In another future, he slipped down a hill and hit his head on a rock. In another, a sudden wind caught in the branches of a dead tree, which toppled and landed across his shoulders. The snap of his back echoed in his head for a moment, before that future, too, ended in darkness.
He would have blinked, if he could. None of those should have happened. He was a diviner. Sudden surprises were neither sudden nor surprising to him—he was too attuned to the flow of time for that, living more in the next ten heartbeats than the instant called now. A suspicion took him, and he teased apart the whirling columns of dust. If he went north, he saw his death in ways he expected—fighting impossible odds by choice, backed into a corner by inaction, standing and fighting to allow the others to escape. These were deaths that, finally, he could no longer dodge, deaths at the end of a long chain of decisions and consequences, any link of which he might easily snap. Yet, if he went any other direction, the possibilities ended with random, fatal happenstance.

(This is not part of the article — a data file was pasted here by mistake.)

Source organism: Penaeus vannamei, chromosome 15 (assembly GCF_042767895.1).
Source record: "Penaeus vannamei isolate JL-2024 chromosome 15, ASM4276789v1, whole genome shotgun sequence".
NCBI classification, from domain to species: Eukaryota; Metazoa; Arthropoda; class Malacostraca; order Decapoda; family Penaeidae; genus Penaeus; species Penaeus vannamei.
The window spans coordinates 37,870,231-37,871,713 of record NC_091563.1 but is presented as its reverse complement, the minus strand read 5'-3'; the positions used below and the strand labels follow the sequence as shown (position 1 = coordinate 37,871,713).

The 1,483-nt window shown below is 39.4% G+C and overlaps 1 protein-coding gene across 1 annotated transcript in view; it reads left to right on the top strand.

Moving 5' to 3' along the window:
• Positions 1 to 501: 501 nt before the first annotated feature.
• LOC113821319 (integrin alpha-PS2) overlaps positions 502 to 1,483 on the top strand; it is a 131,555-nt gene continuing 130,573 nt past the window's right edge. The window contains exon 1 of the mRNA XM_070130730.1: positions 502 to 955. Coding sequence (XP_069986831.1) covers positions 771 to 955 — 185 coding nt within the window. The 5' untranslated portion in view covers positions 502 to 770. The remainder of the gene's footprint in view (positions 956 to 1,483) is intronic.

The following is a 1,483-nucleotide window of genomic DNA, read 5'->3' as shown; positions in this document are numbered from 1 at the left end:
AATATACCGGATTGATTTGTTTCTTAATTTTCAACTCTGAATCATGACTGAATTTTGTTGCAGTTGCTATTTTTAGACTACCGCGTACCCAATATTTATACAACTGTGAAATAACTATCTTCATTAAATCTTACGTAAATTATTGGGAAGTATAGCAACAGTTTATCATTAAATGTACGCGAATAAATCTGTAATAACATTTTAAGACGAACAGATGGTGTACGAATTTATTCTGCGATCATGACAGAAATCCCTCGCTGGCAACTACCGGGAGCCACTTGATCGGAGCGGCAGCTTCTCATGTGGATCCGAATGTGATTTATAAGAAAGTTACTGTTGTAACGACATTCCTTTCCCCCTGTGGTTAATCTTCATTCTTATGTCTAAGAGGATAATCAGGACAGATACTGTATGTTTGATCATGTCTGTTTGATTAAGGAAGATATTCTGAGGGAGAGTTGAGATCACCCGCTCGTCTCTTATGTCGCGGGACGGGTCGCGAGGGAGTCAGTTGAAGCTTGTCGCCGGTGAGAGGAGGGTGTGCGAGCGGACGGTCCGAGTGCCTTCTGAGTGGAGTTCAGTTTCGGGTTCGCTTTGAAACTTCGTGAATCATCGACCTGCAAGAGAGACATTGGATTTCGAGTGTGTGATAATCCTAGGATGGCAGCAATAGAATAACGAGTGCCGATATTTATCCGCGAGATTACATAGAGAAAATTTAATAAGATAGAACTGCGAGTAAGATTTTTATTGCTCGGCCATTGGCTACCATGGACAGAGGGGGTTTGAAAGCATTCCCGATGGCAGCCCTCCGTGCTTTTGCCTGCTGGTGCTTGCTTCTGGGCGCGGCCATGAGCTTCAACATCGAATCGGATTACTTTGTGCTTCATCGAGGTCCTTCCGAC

He gritted his metaphorical teeth and countenanced a few situations where he left his little band of survivors to fend for themselves. He could cover twice as much ground without them, and he found that he could escape to the east or the west. The happenstance faded, and once again he saw himself dying as he expected he might.